Zagorski-Thomas, Simon (2015) Developing the formal structures of artistic practice-as-research. New Vistas.
ZagorskiThomas New Vistas Oct15.pdf - Accepted Version
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In this article I discuss a topic that is emerging as a valuable paradigm for creative practitioners - practice-as-research. There is some controversy over this term that, I believe, goes to the heart of our understanding of the nature of knowledge. The controversy relates to the idea that practice and research are two inherently different types of activity and therefore that it impossible to engage in one ‘as’ the other. Tim Ingold’s (2011) work on the anthropology of knowledge and skill alongside a broader stream of work on cognition and perception (see for example Lakoff & Johnson 2003 and Gibson 1979) suggests that both artistic practice and academic research involve ‘puzzle-solving… carried on within the context of involvement in a real world of persons, objects and relations.’ (Ingold 2011, p.419). The argument revolves around the notion that there is no such thing as disembodied or abstract knowledge and that all knowledge is both embodied and personally related to the world one inhabits. As such, the written word provides a schematic system for representing the much richer communication processes of speech and bodily experience. The written word, however, can only be understood through reference to our lived experience. Lave (1990, p.310) has termed this ‘understanding in practice’ as a knowledge ‘based on rich expectations generated over time about its shape’ (Lave 1990, p.323). Scholarly research outputs and their modes of publication are still firmly entrenched in the printed word. I will explore strategies for communicating the non-verbal knowledge that forms the basis of much practice-as-research.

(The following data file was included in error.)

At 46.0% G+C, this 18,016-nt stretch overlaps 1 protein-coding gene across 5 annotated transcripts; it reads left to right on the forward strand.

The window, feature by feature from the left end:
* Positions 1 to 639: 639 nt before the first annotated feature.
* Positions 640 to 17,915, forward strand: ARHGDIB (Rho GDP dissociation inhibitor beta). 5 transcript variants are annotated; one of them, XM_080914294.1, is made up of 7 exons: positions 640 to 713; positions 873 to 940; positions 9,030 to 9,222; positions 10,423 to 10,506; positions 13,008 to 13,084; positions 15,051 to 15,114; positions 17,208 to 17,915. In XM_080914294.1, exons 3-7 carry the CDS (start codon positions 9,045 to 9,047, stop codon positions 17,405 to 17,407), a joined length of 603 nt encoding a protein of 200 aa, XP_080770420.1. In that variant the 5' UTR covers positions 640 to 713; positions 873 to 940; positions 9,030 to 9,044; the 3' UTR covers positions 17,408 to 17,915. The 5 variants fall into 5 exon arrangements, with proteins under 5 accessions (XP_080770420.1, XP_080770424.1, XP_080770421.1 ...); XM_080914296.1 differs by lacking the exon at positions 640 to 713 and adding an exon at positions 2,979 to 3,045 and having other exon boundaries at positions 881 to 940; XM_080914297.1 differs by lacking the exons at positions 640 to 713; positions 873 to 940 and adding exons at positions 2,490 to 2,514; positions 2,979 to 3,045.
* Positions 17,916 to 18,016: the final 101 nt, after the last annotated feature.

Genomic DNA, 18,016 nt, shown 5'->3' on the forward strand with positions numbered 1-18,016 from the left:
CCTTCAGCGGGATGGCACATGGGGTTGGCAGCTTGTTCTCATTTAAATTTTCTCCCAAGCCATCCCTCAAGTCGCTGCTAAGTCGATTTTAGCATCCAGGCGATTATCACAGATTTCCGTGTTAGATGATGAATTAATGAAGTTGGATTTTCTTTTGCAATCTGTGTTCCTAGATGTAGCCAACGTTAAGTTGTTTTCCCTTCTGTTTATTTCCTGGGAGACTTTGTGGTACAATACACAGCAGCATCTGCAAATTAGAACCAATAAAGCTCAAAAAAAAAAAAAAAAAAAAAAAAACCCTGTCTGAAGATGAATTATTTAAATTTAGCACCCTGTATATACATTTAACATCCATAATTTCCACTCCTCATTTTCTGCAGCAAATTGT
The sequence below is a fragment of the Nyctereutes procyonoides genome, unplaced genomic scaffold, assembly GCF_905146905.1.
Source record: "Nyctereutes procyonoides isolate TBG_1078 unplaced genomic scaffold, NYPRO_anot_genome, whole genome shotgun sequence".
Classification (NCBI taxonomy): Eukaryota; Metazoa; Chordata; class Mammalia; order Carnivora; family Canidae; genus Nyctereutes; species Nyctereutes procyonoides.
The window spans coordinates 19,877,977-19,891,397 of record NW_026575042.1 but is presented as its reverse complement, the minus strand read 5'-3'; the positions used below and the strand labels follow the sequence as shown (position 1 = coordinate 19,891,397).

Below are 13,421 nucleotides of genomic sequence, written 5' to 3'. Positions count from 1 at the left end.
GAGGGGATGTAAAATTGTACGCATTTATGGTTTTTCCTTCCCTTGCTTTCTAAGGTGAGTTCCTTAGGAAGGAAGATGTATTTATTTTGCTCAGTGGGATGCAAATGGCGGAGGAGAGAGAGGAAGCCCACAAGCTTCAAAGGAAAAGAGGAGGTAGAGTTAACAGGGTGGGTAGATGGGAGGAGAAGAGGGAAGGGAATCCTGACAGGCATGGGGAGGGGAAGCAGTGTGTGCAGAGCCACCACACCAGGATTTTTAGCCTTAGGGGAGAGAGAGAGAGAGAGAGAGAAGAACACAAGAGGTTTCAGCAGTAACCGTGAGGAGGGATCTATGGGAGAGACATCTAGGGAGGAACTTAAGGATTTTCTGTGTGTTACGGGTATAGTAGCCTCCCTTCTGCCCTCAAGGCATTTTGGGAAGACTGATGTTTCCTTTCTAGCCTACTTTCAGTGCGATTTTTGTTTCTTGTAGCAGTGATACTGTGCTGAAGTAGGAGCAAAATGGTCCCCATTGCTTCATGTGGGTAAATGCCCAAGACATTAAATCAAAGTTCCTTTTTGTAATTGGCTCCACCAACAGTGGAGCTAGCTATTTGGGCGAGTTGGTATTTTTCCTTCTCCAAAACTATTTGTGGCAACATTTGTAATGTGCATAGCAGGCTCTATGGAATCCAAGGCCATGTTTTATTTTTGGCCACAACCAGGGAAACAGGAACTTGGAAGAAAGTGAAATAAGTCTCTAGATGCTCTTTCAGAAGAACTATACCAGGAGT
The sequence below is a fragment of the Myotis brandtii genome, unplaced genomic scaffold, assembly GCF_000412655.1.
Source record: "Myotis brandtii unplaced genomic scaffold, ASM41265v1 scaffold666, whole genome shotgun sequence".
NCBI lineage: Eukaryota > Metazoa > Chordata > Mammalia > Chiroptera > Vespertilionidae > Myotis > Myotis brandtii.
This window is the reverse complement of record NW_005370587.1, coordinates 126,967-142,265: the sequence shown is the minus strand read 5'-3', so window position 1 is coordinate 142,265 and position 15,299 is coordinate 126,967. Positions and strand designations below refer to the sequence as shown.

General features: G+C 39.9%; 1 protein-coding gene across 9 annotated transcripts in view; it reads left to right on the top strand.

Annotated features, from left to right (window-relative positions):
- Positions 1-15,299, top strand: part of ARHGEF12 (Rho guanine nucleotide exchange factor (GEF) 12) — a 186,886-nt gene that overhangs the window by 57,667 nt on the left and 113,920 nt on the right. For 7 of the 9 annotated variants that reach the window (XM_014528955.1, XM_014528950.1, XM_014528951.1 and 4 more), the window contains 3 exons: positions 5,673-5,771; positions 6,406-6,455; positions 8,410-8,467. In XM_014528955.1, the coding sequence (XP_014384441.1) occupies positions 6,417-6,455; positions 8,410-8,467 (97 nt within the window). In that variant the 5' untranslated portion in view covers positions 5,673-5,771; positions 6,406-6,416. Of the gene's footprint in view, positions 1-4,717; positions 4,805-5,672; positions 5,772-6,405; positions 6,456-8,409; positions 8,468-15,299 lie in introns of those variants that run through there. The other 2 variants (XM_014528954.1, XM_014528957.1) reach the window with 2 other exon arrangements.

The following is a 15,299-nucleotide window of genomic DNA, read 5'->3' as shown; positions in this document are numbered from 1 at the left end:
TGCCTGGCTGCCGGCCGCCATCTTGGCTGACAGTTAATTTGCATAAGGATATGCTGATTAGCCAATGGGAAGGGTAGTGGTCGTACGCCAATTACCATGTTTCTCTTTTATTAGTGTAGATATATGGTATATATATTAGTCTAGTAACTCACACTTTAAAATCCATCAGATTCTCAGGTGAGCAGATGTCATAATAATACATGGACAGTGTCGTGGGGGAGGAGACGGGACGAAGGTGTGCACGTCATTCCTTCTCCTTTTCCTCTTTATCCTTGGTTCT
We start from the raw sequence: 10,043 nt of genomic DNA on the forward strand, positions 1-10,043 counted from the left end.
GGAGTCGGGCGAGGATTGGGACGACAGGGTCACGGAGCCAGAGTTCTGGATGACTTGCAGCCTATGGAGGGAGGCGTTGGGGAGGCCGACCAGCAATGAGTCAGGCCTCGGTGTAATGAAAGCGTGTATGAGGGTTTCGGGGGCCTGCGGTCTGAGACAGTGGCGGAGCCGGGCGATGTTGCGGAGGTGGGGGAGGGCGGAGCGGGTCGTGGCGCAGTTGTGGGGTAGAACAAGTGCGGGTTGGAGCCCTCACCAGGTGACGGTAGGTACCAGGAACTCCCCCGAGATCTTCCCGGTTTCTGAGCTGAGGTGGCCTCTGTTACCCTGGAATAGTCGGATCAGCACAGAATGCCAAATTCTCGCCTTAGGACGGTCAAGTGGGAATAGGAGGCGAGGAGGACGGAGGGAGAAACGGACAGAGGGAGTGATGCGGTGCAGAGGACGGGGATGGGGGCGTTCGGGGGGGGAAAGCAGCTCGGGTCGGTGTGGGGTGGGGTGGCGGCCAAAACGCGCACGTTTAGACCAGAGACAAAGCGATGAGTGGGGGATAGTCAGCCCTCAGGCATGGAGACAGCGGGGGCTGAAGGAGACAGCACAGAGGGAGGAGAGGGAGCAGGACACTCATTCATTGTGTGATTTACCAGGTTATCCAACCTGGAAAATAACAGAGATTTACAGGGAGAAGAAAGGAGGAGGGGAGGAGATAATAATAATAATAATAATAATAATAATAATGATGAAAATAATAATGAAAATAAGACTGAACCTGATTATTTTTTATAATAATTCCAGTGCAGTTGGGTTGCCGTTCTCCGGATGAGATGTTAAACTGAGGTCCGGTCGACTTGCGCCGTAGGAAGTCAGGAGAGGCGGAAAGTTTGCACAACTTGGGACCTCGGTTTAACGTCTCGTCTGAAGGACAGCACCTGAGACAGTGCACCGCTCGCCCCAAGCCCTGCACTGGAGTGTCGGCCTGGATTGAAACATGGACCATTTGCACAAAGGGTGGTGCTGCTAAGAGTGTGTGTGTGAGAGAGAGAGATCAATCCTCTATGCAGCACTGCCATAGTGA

|Depositing User:||SIMON ZAGORSKI-THOMAS|
|Date Deposited:||13 Jun 2016 08:17|
|Last Modified:||11 Nov 2016 12:02|
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